Impeachment Manager Zoe Lofgren: Impeachment Would Be "Almost Moot" After 2020 Election | Video | RealClearPolitics

Impeachment Manager Zoe Lofgren: Impeachment Would Be "Almost Moot" After 2020 Election

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House impeachment manager Zoe Lofgren said Sunday during an interview with CNN's Jake Tapper that it would have been "almost moot" to wait until after the 2020 election to pursue impeachment against President Trump.

She said House Democrats surrendered to Trump's "stonewalling" of witnesses by not pursuing subpoenas in court because it would have taken too long, perhaps until after the 2020 election.

After the Watergate burglars were arrested in June 1972, the press discovered their connection to the Nixon campaign before the November election, but impeachment proceedings did not begin until 1973 -- after Nixon had won a landslide re-election victory.

"If we had waited for three or four years the election would be over. The issue would be almost moot," Lofgren said. "If he is committing a high crime and misdemeanor now, and continuing to do it, we need to act."

“Ultimately we realized we had the evidence we were going to get, and that it was sufficient to prove our case,” Lofgren said. "Now, the McGahn subpoena -- we subpoenaed him last April -- we're not going to get an answer on that probably until next year."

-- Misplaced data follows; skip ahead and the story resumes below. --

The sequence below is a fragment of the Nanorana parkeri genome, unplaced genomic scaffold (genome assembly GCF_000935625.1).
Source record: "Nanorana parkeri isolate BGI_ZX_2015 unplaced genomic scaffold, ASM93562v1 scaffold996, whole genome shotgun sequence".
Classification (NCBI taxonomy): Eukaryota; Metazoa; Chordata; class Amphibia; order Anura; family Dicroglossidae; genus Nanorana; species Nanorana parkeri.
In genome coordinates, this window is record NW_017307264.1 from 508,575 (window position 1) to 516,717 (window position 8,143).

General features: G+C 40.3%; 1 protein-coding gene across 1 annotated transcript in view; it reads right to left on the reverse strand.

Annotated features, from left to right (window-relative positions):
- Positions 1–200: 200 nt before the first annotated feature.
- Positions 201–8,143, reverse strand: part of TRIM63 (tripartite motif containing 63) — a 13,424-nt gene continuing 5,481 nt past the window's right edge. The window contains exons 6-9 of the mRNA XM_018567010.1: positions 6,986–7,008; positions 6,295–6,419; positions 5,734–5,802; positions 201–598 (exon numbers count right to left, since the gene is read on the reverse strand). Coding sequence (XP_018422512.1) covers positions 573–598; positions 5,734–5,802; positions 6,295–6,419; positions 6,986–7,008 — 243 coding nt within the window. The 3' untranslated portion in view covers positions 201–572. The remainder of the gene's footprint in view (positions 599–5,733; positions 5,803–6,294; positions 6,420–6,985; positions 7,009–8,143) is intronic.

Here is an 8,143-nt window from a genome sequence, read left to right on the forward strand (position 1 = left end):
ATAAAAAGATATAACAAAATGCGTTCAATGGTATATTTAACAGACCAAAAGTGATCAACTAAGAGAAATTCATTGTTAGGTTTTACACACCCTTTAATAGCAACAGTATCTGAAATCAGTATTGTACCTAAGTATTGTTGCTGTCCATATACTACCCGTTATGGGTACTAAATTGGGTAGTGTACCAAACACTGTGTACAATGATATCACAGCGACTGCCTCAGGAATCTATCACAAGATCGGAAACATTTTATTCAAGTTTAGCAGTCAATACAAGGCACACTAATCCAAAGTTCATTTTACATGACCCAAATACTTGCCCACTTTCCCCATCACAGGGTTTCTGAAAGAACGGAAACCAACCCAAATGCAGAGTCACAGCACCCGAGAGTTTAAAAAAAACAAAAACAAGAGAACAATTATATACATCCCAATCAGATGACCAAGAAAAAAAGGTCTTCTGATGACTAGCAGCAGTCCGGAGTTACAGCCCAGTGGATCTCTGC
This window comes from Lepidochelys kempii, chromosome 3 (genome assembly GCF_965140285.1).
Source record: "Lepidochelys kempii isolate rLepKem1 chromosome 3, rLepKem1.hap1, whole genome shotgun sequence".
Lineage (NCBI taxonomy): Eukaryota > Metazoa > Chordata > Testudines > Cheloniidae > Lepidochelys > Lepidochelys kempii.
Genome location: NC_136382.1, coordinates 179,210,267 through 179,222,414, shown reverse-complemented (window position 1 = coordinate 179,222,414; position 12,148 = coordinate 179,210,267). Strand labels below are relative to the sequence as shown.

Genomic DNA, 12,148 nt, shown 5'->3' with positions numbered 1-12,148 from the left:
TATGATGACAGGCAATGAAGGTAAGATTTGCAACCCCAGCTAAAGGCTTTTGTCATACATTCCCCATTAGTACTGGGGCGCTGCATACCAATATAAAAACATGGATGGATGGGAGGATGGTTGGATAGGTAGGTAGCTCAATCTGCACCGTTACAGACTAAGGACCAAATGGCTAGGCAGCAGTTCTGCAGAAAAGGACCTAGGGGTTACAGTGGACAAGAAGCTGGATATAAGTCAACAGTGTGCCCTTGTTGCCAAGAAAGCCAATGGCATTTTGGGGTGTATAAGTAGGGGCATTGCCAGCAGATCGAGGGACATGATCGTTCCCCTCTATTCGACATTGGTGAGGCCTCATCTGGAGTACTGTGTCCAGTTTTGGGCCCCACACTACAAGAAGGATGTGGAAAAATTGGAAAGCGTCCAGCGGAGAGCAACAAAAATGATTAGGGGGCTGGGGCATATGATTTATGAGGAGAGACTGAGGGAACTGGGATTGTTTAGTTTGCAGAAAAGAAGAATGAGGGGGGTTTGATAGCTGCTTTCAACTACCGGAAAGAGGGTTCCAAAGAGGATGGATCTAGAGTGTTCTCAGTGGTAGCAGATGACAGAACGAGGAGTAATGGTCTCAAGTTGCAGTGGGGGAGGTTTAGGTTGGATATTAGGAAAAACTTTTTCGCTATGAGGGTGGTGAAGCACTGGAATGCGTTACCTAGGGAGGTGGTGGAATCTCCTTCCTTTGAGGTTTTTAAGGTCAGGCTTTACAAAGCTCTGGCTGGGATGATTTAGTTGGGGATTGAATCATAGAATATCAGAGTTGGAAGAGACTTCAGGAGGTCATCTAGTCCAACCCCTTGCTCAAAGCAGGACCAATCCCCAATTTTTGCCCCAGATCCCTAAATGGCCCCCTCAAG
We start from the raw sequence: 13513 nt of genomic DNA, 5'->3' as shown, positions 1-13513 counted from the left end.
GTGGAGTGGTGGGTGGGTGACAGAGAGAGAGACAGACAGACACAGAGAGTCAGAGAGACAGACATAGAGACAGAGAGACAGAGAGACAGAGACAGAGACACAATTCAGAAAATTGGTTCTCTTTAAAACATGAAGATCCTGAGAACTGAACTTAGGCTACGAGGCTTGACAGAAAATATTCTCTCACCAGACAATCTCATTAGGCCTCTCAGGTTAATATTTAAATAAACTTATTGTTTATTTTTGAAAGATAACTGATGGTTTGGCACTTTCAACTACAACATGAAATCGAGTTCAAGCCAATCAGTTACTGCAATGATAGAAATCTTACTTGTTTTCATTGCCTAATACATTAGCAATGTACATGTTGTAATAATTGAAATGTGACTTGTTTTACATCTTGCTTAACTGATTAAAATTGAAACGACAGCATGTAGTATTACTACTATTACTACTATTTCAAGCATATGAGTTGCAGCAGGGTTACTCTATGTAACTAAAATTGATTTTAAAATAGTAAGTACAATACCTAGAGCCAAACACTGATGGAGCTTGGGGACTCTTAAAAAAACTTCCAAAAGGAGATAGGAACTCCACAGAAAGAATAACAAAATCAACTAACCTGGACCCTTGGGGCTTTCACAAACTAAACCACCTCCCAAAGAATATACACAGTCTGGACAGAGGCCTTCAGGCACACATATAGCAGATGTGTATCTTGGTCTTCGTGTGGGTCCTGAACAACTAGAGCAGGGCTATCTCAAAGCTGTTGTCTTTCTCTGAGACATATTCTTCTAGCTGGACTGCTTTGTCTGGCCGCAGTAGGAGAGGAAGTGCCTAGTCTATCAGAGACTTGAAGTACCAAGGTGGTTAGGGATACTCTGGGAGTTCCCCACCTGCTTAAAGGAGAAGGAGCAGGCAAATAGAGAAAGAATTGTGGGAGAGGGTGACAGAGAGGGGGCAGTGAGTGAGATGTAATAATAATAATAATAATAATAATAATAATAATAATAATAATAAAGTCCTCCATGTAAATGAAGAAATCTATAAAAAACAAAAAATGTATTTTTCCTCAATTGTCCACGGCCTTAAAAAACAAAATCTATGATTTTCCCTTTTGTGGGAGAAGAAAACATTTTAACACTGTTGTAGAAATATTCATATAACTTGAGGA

The president's counsel argued during the defense opening statement on Saturday that "for all their talk about election interference," Democrats seeking to impeach a president during an election would be "the most massive interference in an election in American history."

Lofgren is the only member of the House impeachment managers team to have been involved in the Nixon impeachment, as a staffer to a Democratic member of the House Judiciary Committee.

JAKE TAPPER: Congresswoman, you -- you told senators this week -- quote -- "Don't surrender to the president's stonewalling" -- unquote. But what do you say to those who say, that's what exactly what the House Democrats did by not going to court to try to force subpoenas and force witnesses?

REP. ZOE LOFGREN: We did go to court, as you know.

TAPPER: But you didn't pursue it in court. You ultimately withdrew the cases and went to the Senate.

LOFGREN: Ultimately we realized we had the evidence we were going to get, and that it was sufficient to prove our case.

TAPPER: But didn't you surrender to the president's stonewalling, in that sense?

LOFGREN: Well, in that -- I guess, in that sense, we did, because, if we had waited for three or four years, the election would be over. The issue would be almost moot.

If he is committing a high crime and misdemeanor now, and continuing to do it, we need to act.

Now, the McGahn subpoena -- we subpoenaed him last April, and we're not going to get an answer on that probably until next year.



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